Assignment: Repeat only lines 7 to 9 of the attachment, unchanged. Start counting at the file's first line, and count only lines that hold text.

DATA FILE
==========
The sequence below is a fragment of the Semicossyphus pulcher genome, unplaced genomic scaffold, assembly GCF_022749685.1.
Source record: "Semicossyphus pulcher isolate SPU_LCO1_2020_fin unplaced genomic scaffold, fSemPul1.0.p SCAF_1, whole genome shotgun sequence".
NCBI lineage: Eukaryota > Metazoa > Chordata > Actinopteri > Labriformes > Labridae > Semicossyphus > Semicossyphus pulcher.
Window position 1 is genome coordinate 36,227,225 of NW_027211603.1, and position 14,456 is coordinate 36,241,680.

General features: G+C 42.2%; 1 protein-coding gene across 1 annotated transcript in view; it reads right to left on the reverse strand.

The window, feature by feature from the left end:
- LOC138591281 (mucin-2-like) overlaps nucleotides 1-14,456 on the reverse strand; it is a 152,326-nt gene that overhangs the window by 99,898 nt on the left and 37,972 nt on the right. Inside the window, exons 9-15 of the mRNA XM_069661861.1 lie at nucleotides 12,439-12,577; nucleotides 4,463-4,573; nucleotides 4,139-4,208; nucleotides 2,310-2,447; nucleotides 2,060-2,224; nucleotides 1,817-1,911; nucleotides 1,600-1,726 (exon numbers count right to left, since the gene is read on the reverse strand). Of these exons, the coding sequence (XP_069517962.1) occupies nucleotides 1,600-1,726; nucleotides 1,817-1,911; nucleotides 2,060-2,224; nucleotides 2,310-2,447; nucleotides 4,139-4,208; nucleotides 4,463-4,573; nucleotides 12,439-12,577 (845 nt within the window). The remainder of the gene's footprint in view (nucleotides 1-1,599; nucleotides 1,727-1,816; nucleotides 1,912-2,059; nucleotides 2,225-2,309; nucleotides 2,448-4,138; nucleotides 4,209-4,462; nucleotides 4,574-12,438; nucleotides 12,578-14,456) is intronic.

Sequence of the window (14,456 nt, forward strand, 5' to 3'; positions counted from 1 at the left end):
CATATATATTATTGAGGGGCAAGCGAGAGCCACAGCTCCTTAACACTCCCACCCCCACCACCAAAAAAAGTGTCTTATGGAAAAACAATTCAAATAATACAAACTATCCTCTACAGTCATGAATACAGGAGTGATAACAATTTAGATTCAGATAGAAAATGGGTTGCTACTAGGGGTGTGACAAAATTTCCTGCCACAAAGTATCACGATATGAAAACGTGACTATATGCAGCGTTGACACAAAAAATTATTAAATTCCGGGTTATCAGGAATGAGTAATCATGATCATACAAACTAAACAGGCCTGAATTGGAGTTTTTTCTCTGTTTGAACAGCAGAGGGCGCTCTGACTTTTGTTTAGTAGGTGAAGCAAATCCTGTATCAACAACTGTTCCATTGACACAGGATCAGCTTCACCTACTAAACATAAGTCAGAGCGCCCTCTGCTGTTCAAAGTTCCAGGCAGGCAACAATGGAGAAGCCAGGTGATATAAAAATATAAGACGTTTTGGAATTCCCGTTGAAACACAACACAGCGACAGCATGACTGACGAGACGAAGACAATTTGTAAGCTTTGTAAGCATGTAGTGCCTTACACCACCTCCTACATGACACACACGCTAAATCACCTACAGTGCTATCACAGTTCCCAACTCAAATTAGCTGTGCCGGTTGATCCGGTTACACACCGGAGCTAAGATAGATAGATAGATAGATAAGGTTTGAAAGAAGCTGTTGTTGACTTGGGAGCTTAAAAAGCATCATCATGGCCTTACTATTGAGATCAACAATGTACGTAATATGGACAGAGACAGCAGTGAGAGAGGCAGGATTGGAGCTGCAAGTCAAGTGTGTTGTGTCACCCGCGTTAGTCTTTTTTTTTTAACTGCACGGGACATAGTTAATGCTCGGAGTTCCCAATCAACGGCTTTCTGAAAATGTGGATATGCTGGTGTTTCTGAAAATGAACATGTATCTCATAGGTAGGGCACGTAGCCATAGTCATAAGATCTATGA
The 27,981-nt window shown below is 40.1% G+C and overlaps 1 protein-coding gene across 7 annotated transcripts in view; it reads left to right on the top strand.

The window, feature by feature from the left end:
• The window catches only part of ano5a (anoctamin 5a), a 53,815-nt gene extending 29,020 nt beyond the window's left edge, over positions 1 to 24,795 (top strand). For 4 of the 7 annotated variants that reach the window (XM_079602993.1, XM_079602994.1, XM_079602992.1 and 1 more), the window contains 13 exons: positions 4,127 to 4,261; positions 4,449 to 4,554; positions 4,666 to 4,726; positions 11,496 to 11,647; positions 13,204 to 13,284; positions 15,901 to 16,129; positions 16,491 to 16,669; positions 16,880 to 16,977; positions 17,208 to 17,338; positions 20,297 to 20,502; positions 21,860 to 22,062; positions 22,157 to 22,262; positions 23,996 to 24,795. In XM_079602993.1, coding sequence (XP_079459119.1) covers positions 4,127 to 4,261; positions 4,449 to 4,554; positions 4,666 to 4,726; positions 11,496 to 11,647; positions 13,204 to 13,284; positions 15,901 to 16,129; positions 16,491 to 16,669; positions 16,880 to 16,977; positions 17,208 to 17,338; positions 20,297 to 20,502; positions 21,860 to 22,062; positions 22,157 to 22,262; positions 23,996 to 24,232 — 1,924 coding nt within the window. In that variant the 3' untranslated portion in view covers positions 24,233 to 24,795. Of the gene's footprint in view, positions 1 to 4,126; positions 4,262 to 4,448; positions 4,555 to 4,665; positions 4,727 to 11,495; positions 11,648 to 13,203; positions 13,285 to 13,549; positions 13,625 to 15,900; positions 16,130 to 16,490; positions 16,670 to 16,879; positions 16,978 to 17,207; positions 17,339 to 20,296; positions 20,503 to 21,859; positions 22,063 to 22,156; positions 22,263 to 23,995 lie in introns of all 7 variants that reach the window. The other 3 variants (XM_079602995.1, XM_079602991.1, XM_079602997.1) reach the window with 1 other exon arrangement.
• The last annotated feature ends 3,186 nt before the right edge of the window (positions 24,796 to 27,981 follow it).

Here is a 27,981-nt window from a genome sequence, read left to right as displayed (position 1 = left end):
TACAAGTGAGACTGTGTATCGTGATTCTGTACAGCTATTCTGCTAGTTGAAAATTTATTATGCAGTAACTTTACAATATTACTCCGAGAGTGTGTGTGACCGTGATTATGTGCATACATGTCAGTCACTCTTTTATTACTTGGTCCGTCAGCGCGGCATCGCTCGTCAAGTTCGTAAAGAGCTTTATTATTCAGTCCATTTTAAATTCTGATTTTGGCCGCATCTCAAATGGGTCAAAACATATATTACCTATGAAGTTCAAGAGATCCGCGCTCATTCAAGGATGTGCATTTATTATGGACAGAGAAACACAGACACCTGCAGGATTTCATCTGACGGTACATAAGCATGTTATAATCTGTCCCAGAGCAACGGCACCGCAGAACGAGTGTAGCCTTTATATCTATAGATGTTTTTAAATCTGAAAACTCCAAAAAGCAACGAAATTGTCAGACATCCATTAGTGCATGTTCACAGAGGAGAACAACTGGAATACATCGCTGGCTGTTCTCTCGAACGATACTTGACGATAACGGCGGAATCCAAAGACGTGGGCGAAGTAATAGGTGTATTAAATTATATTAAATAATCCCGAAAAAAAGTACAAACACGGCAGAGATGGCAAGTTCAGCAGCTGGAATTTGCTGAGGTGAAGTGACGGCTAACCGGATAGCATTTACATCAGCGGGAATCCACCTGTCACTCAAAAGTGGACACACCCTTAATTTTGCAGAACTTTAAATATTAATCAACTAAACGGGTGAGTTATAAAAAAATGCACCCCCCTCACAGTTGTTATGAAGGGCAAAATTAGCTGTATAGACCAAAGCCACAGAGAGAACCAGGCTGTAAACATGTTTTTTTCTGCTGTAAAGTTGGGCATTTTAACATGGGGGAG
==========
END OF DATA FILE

- LOC138591281 (mucin-2-like) overlaps nucleotides 1-14,456 on the reverse strand; it is a 152,326-nt gene that overhangs the window by 99,898 nt on the left and 37,972 nt on the right. Inside the window, exons 9-15 of the mRNA XM_069661861.1 lie at nucleotides 12,439-12,577; nucleotides 4,463-4,573; nucleotides 4,139-4,208; nucleotides 2,310-2,447; nucleotides 2,060-2,224; nucleotides 1,817-1,911; nucleotides 1,600-1,726 (exon numbers count right to left, since the gene is read on the reverse strand). Of these exons, the coding sequence (XP_069517962.1) occupies nucleotides 1,600-1,726; nucleotides 1,817-1,911; nucleotides 2,060-2,224; nucleotides 2,310-2,447; nucleotides 4,139-4,208; nucleotides 4,463-4,573; nucleotides 12,439-12,577 (845 nt within the window). The remainder of the gene's footprint in view (nucleotides 1-1,599; nucleotides 1,727-1,816; nucleotides 1,912-2,059; nucleotides 2,225-2,309; nucleotides 2,448-4,138; nucleotides 4,209-4,462; nucleotides 4,574-12,438; nucleotides 12,578-14,456) is intronic.

Sequence of the window (14,456 nt, forward strand, 5' to 3'; positions counted from 1 at the left end):
CATATATATTATTGAGGGGCAAGCGAGAGCCACAGCTCCTTAACACTCCCACCCCCACCACCAAAAAAAGTGTCTTATGGAAAAACAATTCAAATAATACAAACTATCCTCTACAGTCATGAATACAGGAGTGATAACAATTTAGATTCAGATAGAAAATGGGTTGCTACTAGGGGTGTGACAAAATTTCCTGCCACAAAGTATCACGATATGAAAACGTGACTATATGCAGCGTTGACACAAAAAATTATTAAATTCCGGGTTATCAGGAATGAGTAATCATGATCATACAAACTAAACAGGCCTGAATTGGAGTTTTTTCTCTGTTTGAACAGCAGAGGGCGCTCTGACTTTTGTTTAGTAGGTGAAGCAAATCCTGTATCAACAACTGTTCCATTGACACAGGATCAGCTTCACCTACTAAACATAAGTCAGAGCGCCCTCTGCTGTTCAAAGTTCCAGGCAGGCAACAATGGAGAAGCCAGGTGATATAAAAATATAAGACGTTTTGGAATTCCCGTTGAAACACAACACAGCGACAGCATGACTGACGAGACGAAGACAATTTGTAAGCTTTGTAAGCATGTAGTGCCTTACACCACCTCCTACATGACACACACGCTAAATCACCTACAGTGCTATCACAGTTCCCAACTCAAATTAGCTGTGCCGGTTGATCCGGTTACACACCGGAGCTAAGATAGATAGATAGATAGATAAGGTTTGAAAGAAGCTGTTGTTGACTTGGGAGCTTAAAAAGCATCATCATGGCCTTACTATTGAGATCAACAATGTACGTAATATGGACAGAGACAGCAGTGAGAGAGGCAGGATTGGAGCTGCAAGTCAAGTGTGTTGTGTCACCCGCGTTAGTCTTTTTTTTTTAACTGCACGGGACATAGTTAATGCTCGGAGTTCCCAATCAACGGCTTTCTGAAAATGTGGATATGCTGGTGTTTCTGAAAATGAACATGTATCTCATAGGTAGGGCACGTAGCCATAGTCATAAGATCTATGA